of Madison secures stimulus
funds for the riverfront project
pilings, tie rods to shore up
eroding bank along sidewalk
The earth stabilization phase of the Madison Riverfront
Development Project will finally get under way thanks to federal stimulus
money secured by Mayor Tim Armstrongs Administration.
by Don Ward
last phase of the Madison
Riverfront Development project included
the addition of paddlewheel overlooks.
A grant totaling $837,000 was approved in December for
the stabilization plans, which were part of the original design plan
for the project. Erosion has damaged the bank just east of the point
at Lamplighter Park. Budgeting issues forced the Madison Riverfront
Development Committee to temporarily set aside the stabilization.
Part of the conditions for this money was that projects were design-ready
and sitting on a shelf waiting to go, said committee chairman
Jim Pruett. Mayor Armstrong jumped on the chance to get this money,
and we are thrilled the project will be completed.
During the construction phase, part of the sidewalk will have to be
torn up and replaced. Engineers are working to time so as not to interfere
with the many festivals held at the riverfront, officials said.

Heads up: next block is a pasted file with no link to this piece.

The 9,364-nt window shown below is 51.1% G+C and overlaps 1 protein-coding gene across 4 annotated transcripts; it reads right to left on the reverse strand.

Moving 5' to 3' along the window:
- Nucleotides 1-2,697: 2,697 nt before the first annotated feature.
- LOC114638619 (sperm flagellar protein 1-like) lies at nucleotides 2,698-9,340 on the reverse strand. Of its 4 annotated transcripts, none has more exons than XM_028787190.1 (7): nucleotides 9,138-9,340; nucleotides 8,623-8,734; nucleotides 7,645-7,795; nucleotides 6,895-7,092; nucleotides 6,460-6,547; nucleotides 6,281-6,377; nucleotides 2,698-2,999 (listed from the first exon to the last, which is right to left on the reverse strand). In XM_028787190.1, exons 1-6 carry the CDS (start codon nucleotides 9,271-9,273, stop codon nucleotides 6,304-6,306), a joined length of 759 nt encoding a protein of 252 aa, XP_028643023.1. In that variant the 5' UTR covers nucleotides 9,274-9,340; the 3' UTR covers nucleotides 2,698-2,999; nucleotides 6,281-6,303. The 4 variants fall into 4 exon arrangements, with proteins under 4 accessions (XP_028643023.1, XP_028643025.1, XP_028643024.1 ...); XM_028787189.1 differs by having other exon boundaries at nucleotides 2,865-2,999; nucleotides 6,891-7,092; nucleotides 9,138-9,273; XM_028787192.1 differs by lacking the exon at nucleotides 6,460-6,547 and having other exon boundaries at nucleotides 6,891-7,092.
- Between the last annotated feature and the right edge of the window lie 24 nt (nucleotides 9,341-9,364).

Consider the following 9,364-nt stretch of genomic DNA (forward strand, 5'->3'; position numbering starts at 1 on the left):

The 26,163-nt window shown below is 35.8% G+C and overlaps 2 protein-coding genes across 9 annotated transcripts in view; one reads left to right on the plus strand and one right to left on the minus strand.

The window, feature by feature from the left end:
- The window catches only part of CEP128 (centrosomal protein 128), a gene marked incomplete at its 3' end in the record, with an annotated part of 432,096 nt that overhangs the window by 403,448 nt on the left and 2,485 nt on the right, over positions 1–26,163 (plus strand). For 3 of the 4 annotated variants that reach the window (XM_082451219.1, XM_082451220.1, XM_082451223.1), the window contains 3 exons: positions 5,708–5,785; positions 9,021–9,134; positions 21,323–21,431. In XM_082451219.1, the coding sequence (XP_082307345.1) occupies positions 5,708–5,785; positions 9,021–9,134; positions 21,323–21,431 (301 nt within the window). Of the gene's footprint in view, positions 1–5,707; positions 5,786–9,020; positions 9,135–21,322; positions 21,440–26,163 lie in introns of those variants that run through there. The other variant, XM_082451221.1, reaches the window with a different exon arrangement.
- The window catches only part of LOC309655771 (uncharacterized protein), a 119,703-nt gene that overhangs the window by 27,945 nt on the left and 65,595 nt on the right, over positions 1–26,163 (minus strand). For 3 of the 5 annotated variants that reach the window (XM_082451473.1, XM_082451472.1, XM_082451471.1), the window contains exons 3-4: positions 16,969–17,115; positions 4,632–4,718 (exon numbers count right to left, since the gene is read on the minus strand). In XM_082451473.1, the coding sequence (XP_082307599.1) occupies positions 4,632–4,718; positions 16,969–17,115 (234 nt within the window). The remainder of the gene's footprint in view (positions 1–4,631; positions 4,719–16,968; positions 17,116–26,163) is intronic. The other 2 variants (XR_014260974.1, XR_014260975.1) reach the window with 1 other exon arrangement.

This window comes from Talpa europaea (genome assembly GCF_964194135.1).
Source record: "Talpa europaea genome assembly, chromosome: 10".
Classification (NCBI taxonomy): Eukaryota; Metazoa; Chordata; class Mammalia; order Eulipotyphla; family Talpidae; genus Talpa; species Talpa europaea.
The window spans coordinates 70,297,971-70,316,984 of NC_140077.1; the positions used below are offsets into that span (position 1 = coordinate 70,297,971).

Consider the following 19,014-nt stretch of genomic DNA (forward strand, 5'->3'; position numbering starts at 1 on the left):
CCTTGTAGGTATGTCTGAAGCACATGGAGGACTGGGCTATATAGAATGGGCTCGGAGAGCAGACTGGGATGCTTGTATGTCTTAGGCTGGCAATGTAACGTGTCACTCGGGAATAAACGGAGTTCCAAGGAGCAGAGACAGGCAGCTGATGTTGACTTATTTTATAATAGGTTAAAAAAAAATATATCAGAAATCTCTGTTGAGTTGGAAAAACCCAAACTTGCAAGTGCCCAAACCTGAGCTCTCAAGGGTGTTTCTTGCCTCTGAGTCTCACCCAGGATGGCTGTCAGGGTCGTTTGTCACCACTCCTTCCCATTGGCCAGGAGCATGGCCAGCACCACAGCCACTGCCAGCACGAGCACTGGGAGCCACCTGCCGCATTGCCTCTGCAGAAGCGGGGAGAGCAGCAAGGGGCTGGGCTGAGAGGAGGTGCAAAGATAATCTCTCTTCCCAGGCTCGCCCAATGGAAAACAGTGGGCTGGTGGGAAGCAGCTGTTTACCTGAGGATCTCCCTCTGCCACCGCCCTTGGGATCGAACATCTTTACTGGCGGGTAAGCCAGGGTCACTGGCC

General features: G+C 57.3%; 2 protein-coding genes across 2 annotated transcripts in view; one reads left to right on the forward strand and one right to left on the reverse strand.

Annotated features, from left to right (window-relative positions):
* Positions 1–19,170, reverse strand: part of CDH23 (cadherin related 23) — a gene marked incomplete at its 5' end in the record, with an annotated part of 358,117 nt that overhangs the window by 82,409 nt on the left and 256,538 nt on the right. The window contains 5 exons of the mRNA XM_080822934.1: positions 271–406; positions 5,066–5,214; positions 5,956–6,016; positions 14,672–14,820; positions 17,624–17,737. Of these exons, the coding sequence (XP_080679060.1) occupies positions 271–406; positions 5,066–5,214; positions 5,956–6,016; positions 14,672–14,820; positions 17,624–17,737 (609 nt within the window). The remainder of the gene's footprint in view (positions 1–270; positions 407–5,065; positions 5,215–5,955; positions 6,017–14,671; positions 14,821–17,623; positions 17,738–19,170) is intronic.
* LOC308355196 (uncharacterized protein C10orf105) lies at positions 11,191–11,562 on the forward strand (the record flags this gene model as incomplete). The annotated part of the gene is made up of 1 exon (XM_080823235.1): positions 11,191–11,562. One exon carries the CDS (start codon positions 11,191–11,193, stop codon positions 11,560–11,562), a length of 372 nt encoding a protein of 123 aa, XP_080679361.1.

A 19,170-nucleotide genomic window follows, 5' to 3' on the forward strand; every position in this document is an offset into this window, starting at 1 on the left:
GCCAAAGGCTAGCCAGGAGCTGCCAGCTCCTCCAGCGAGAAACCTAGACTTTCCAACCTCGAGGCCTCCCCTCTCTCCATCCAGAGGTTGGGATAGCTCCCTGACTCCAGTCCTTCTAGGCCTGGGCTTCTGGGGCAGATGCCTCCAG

Horizontal steel pilings, called deadmen, will be placed just north
of where the existing sidewalk is situated. A sheet pile wall will then
be anchored to the deadmen with tie rods. The steel support system should
shore up and help reduce further erosion. Currently, large rocks and
steel piping line the area, making it aesthetically unappealing.
Once we get the stabilization done, we plan to continue our efforts
to improve the riverfront for our community, said Pruett.
In the last phase of the $1 million project, which has been ongoing
for years, two paddlewheel overlooks made of concrete and red bricks
were added to the sidewalk just east of the Milton-Madison Bridge and
to the west at Vernon Street. The sidewalk was also extended eastward
to the volleyball courts and westward to tie into the trailhead of the
We are excited about what has been completed, said Jim Pruett,
project president. The grants we used for the funding moved the
process slower than what some people wanted, but we are happy with the
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